- At 21.5 tons and 41.5 feet long, the whale shark is the world’s biggest fish. This shark lives in tropical waters 70 degrees Fahrenheit and warmer and is also the world’s largest non-mammalian vertebrate.
- Basking sharks can grow to 4.2 tons and up to 40.3 feet. They may also live as long as 50 years.
- The infamous great white shark dives 3,300 feet underwater and gets up to 3.34 tons and 23 feet long.
You may be wondering what the largest fish in the world is and where you can find it. So what is the biggest fish in the ocean? We have considered all the types of fish falling into the Chondrichthyes and the Osteichthyes groups currently alive on earth. That’s more than 28,000 species. Based on this criteria, here are the 10 biggest fish in the world.
10. Hoodwinker Sunfish
The hoodwinker sunfish (Mola tecta), often called sunfish, is the world’s 10th largest fish. This Osteichthyes member has a flat elliptical shape. It can weigh up to 1.87 tons and be up to 7.9 feet long. Scientists working near New Zealand first reported it in 2014, but people have reported seeing it near Chile, South Africa, and Australia. This fish that often dives hundreds of feet to catch its meals was difficult for researchers to identify because it tends to live in the colder climates of Southern Hemisphere oceans where people usually do not go. This tailless fish has eluded researchers for years. That is one big fish in the ocean!
9. Sharptail Mola
Here is another big fish in the ocean: the very elusive sharptail mola (Masturus lanceolatus) weighs up to 2 tons, and it can be up to 9.8 feet long. This Osteichthyes looks like an elliptical sunfish in many ways, but it has a tail that has a sword-like protrusion in its center. It usually lives in tropical and temperate waters. Scientists do not know much about its behavior or the many locations where it may live. Anglers have caught this fish in the Gulf of Mexico.
8. Beluga Sturgeon
The beluga sturgeon (Huso huso), which is also called the great sturgeon, can weigh up to 2.072 tons and grow up to 24 feet long. That is a big fish in the ocean and one of the largest of these sturgeons are usually humpback. They all have long dorsal fins and shorter anal fins. This Osteichthyes lives primarily in the Caspian and the Black Sea basins. Females are often targeted by commercial anglers because of the roe, beluga caviar, it produces.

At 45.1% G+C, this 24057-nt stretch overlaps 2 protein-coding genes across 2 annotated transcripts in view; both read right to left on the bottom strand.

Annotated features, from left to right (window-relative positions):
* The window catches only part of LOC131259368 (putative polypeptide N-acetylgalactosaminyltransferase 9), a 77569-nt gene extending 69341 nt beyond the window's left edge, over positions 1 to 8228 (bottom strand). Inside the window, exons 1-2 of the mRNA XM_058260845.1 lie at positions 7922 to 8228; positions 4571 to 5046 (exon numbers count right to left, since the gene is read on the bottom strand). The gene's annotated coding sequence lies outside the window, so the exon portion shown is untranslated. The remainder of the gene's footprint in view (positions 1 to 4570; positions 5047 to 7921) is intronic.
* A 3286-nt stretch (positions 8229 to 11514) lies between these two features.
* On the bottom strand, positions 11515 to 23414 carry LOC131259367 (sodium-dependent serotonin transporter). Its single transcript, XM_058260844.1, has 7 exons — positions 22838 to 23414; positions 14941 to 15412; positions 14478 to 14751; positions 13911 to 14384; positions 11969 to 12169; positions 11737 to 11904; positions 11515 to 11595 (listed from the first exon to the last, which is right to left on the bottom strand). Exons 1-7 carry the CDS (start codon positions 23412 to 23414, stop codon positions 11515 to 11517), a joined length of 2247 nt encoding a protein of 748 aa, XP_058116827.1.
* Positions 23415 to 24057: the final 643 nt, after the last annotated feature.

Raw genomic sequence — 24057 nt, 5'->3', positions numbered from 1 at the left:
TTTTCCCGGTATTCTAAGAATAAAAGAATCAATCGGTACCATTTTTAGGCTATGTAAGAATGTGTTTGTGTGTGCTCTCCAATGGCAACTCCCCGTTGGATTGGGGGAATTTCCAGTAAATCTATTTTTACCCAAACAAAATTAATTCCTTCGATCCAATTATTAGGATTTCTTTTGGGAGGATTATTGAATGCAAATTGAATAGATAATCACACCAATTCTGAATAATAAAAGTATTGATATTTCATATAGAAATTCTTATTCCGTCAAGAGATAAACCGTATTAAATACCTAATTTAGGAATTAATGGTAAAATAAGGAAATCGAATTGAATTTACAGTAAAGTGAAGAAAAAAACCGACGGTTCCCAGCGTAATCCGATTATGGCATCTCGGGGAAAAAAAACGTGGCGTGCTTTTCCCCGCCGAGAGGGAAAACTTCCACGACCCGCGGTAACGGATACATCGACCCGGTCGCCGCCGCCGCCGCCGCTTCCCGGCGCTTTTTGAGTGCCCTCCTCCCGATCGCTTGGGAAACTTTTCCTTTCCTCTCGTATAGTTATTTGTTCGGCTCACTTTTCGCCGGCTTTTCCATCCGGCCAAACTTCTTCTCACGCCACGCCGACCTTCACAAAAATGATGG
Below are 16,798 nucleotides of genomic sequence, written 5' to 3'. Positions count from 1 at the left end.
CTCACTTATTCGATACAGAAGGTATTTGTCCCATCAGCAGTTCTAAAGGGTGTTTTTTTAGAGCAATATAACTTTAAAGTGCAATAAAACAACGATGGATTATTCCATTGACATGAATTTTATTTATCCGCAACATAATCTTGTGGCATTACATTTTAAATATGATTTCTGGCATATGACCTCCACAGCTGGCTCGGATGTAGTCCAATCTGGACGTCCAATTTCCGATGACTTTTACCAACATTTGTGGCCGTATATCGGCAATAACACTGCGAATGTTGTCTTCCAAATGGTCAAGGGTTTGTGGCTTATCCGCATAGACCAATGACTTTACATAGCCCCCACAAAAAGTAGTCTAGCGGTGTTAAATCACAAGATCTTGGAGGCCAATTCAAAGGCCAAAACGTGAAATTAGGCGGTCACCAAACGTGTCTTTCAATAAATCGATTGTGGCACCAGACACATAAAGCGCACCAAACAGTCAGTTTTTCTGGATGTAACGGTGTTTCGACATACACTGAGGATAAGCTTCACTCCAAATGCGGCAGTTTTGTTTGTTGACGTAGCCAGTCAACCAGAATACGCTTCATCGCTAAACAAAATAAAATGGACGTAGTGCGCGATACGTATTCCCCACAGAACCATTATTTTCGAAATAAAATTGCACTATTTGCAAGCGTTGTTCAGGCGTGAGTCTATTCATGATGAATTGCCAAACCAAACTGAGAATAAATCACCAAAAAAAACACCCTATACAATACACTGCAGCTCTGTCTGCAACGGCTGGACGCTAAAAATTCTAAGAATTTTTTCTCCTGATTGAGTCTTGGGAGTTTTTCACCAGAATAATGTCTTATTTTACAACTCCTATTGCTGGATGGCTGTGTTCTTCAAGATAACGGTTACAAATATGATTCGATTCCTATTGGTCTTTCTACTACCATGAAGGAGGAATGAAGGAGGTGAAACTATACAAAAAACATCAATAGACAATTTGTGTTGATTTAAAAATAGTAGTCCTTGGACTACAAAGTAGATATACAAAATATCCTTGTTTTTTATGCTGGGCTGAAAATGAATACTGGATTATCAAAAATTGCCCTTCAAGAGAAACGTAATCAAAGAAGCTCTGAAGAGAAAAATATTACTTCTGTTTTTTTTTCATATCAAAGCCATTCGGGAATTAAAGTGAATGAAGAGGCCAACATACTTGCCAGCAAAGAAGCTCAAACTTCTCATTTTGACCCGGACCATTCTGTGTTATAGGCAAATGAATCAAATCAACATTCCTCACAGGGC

7. Southern Sunfish
The southern sunfish (Mola alexandrini), also called Ramsay’s sunfish, southern ocean sunfish, short sunfish, or bump-head sunfish. It can weigh up to 2.3 tons and be up to 11 feet long. They use their vast fins to move through the water while lying horizontally.
While many of the fish on this list are highly elusive, it is not unusual to see these Osteichthyes lying on their sides just under the water’s surface throughout the Southern Hemisphere’s oceans. Scientists believe that this fish that dives deeply in cold water to catch its prey does this to get warmer. Meanwhile, gulls eat the parasites found on them. They may also do this to increase the amount of oxygen in their bodies.
6. Ocean Sunfish
Tied for number six on our list is the ocean sunfish (Mola mola), which is also called the common mola. This fish that lives in tropical and temperate waters globally has a fat head and a thin body that can extend up to 10 feet long. Females often produce 300 million eggs at one time, which is the most of any vertebrae. This docile fish is considered a delicacy in Taiwan and Japan. It often jumps out of the water, and that has caused some boating accidents because of its immense size.
5. Giant Oceanic Manta Ray
Weighing in at 3 tons, the giant oceanic manta ray (Mobula birostris), also called the Atlantic manta ray, can grow up to 15 feet long. It can have a wingspan up to 30 feet wide. Most members of this species, which is the largest manta ray globally, live in tropical and subtropical waters. Researchers misclassified this species until 2017.